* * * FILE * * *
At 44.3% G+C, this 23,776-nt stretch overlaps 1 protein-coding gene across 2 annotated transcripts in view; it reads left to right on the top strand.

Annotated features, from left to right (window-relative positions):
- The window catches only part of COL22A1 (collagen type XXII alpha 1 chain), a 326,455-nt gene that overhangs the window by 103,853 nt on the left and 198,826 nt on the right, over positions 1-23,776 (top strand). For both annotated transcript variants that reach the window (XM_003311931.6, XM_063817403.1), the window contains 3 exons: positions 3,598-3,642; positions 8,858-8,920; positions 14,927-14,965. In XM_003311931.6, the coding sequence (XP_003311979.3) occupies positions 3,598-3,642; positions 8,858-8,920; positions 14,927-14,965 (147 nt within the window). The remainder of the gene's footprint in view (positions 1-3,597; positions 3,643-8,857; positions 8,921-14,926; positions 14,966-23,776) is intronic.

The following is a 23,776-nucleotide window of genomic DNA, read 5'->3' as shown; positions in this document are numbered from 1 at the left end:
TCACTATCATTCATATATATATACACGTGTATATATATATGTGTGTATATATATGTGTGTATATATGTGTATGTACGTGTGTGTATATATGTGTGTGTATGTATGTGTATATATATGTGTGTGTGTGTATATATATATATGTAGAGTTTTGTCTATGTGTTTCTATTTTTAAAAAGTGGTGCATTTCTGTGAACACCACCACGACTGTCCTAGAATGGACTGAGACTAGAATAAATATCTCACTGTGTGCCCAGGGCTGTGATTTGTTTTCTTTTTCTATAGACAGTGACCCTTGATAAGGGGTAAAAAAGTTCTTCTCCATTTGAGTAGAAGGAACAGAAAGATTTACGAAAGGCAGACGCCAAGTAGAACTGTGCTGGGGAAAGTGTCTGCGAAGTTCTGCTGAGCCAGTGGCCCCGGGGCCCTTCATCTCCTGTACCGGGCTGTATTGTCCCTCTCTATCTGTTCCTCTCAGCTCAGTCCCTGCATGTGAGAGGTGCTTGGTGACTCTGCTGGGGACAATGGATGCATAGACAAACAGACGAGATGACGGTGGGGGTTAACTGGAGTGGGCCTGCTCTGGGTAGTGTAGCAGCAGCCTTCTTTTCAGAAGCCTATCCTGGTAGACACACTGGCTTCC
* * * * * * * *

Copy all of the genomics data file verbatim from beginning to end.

At 44.3% G+C, this 23,776-nt stretch overlaps 1 protein-coding gene across 2 annotated transcripts in view; it reads left to right on the top strand.

Annotated features, from left to right (window-relative positions):
- The window catches only part of COL22A1 (collagen type XXII alpha 1 chain), a 326,455-nt gene that overhangs the window by 103,853 nt on the left and 198,826 nt on the right, over positions 1-23,776 (top strand). For both annotated transcript variants that reach the window (XM_003311931.6, XM_063817403.1), the window contains 3 exons: positions 3,598-3,642; positions 8,858-8,920; positions 14,927-14,965. In XM_003311931.6, the coding sequence (XP_003311979.3) occupies positions 3,598-3,642; positions 8,858-8,920; positions 14,927-14,965 (147 nt within the window). The remainder of the gene's footprint in view (positions 1-3,597; positions 3,643-8,857; positions 8,921-14,926; positions 14,966-23,776) is intronic.

The following is a 23,776-nucleotide window of genomic DNA, read 5'->3' as shown; positions in this document are numbered from 1 at the left end:
TCACTATCATTCATATATATATACACGTGTATATATATATGTGTGTATATATATGTGTGTATATATGTGTATGTACGTGTGTGTATATATGTGTGTGTATGTATGTGTATATATATGTGTGTGTGTGTATATATATATATGTAGAGTTTTGTCTATGTGTTTCTATTTTTAAAAAGTGGTGCATTTCTGTGAACACCACCACGACTGTCCTAGAATGGACTGAGACTAGAATAAATATCTCACTGTGTGCCCAGGGCTGTGATTTGTTTTCTTTTTCTATAGACAGTGACCCTTGATAAGGGGTAAAAAAGTTCTTCTCCATTTGAGTAGAAGGAACAGAAAGATTTACGAAAGGCAGACGCCAAGTAGAACTGTGCTGGGGAAAGTGTCTGCGAAGTTCTGCTGAGCCAGTGGCCCCGGGGCCCTTCATCTCCTGTACCGGGCTGTATTGTCCCTCTCTATCTGTTCCTCTCAGCTCAGTCCCTGCATGTGAGAGGTGCTTGGTGACTCTGCTGGGGACAATGGATGCATAGACAAACAGACGAGATGACGGTGGGGGTTAACTGGAGTGGGCCTGCTCTGGGTAGTGTAGCAGCAGCCTTCTTTTCAGAAGCCTATCCTGGTAGACACACTGGCTTCC